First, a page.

(This piece was originally published April 19th, 2017)
This past Saturday, Dr. Timothy Smith wrote about computers and creativity (https://www.twentytwotwentyeight.com/single-post/2017/04/15/If-Humans-Exhibit-Creativity-and-Humans-Created-Computers-Can-Computers-Show-Creativity). It is absolutely constructive to develop ideas surrounding the evolution of computer science in normal language terms. Hence, in formal papers, as well as less formal articles on the advancement of computer technologies, terms such as ‘creativity’ get used to describe a goal or an achieved milestone in computing ability. However, the danger lies in the translation, and this danger can affect both the science and engineering parties as well as the society that is encountering both information regarding the latest scientific breakthroughs in technology and the actual technology. Today, I would like to address creativity and make a case that, in using this term, innovators in the tech fields are overly minimizing the humanity in the term and are over-qualifying their work in accomplishment. Likewise, people are being constantly messaged that computers are not only rapidly acquiring skills previously considered uniquely human (like creativity) — and that constant messaging insinuates that we should then mistrust our own native abundance and give more deference to technology. It is a dangerous and, in my opinion, foolish exchange of power. Creativity is a profound power. Scientists should take a second look at how much power they are claiming that their innovations are possessing, and people should hold fast to the knowledge that they possess a far greater power than they perhaps realize. (Note: this piece is not to say that there are not amazing and life-enhancing properties in new technologies—it is to say that as the authority of science and technology rises in influence over our sense of life, self, culture, and perhaps even morality, it is important to recognize when the party in power starts to put on robes. Science should never be a robed class; it is slowly happening; science will be dead when it does.)
What science is calling ‘creativity’, and how computers not only now have it but are becoming ever more sophisticated at utilizing it, has absolutely nothing to do with human creativity. The sticking point is the ‘Y’ axis. Humans have two axes that drive, nourish, and inform our creativity. We have our objective, rational, horizontal, mathematic aspect (the ‘X’ axis’), but then we have the 'Y' axis -- the subjective, interior, emotional, and perhaps even a super-conscious (C.G. Jung), soul, Mind (as Buddhists envision), or non-local awareness (as some scientists have referred to a seemingly testable human trait of having an awareness beyond ordinary consciousness). However, one does not really have to go that over the edge. In truth, it is enough to say humans have heart. And we create with that heart—always. We cannot ever be separated from our hearts. We can repress our hearts. We can pretend we do not have hearts. However, everything we create from automobiles and fried chicken to computer programs and motherboards is heart involved. We do not have to be great enlightened gurus or levitating Buddhas to engage in this extremely powerful and profound activity of creating with both our objective, logical side and our subjective emotive side. It is effortless and natural for a human. And it is one of the biggest games in town; don’t be fooled.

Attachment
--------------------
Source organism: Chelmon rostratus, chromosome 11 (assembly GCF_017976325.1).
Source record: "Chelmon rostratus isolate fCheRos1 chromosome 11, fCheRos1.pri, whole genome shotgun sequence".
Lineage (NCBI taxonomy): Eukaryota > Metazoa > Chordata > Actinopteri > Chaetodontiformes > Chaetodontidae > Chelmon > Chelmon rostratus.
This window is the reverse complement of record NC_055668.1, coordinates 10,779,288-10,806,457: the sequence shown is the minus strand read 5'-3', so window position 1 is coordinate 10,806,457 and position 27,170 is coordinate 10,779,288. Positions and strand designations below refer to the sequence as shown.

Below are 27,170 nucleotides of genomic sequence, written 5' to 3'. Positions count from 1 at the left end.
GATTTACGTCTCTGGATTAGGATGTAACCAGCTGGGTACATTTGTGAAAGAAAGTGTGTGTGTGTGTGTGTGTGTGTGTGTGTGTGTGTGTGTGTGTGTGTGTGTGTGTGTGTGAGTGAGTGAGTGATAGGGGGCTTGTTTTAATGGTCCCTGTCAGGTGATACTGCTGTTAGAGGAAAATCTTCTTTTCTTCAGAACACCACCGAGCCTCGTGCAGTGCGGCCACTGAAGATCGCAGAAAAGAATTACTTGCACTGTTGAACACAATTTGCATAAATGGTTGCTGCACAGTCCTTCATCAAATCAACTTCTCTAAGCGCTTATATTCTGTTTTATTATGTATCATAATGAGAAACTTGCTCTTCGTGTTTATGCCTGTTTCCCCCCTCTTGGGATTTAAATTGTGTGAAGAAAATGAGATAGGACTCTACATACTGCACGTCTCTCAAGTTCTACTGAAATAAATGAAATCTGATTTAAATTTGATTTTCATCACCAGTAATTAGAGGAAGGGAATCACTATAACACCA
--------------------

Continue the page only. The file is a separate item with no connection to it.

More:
A Brief History of Taps
“Up to the Civil War, the traditional call at day’s end was a tune, borrowed from the French, called Lights Out. In July of 1862, in the aftermath of the bloody Seven Days battles, hard on the loss of 600 men and wounded himself, Union General Daniel Adams Butterfield called the brigade bugler to his tent. He thought Lights Out was too formal and wished to honor his men.” (thebalance.com, "History of Taps", Rod Powers, 2016)
The story of Taps is one of the most elegant examples I could think of when thinking of creativity and humanity. Taps was written in a very casual way. Its intention was humble. A General wanted a different vibe for his good night lights out song. He had hummed his idea and someone wrote down the basic notes. Then the General and a young bugler, Oliver Wilcox Norton, 22 years of age, experimented with the little tune until the General was pleased. Quickly it spread throughout the, then Union, army until it was universally adopted. Strikingly, it was also adopted by the Confederate buglers.
“The first time taps was played at a military funeral may also have been in Virginia soon after Butterfield composed it. Union Capt. John Tidball, head of an artillery battery, ordered it played for the burial of a cannoneer killed in action. Not wanting to reveal the battery’s position in the woods to the enemy nearby, Tidball substituted taps for the traditional three rifle volleys fired over the grave. Taps was played at the funeral of Confederate Gen. Stonewall Jackson 10 months after it was composed. Army infantry regulations by 1891 required taps to be played at military funeral ceremonies.” (U.S. Department of Veteran’s Affairs)
It is funny to think of a general wanting to make a well-worn military call to bed song “less formal” would lead to one of the most recognizable and moving bugle songs of all time. There is no doubt in my mind that neither the General nor the young brigade bugler were setting out to make great art, history, or were in any way thinking that their heart was involved. However, there is no way this tune could be mistaken as not recording in perfection the human heart combined with the human intellect. The field, being away from home, war, losing friends—and even the human condition—are completely distilled in those profound twenty-four notes. The song Taps is a ribbon of human wholeness.
We have a beauty that can never be touched.